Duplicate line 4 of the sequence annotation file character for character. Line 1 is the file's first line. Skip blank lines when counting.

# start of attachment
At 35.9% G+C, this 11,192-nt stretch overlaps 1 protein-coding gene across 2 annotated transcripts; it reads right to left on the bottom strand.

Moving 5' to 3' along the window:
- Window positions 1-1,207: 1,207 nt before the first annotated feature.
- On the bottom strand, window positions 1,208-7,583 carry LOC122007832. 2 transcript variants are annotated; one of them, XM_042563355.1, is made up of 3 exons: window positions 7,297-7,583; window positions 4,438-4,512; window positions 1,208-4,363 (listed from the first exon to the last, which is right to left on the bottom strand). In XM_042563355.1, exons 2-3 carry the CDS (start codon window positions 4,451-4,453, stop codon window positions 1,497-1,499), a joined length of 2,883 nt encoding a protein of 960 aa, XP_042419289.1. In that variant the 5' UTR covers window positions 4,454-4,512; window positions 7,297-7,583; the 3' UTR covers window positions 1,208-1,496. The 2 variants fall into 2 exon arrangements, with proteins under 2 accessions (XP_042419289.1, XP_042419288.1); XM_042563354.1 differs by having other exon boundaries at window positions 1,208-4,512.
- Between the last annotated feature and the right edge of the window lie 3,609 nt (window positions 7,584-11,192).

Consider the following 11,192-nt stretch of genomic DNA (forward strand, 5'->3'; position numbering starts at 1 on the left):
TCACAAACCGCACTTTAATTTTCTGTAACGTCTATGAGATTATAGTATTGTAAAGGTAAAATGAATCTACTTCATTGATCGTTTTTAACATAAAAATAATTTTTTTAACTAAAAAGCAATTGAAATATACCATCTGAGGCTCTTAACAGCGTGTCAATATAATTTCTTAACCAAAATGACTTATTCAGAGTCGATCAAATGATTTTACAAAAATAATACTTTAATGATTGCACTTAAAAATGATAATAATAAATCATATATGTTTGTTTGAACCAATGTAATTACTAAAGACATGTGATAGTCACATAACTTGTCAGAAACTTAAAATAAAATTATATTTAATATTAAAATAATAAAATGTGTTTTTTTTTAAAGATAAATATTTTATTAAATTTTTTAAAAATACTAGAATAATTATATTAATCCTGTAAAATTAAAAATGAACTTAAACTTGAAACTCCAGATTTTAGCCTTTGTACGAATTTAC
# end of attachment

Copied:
- On the bottom strand, window positions 1,208-7,583 carry LOC122007832. 2 transcript variants are annotated; one of them, XM_042563355.1, is made up of 3 exons: window positions 7,297-7,583; window positions 4,438-4,512; window positions 1,208-4,363 (listed from the first exon to the last, which is right to left on the bottom strand). In XM_042563355.1, exons 2-3 carry the CDS (start codon window positions 4,451-4,453, stop codon window positions 1,497-1,499), a joined length of 2,883 nt encoding a protein of 960 aa, XP_042419289.1. In that variant the 5' UTR covers window positions 4,454-4,512; window positions 7,297-7,583; the 3' UTR covers window positions 1,208-1,496. The 2 variants fall into 2 exon arrangements, with proteins under 2 accessions (XP_042419289.1, XP_042419288.1); XM_042563354.1 differs by having other exon boundaries at window positions 1,208-4,512.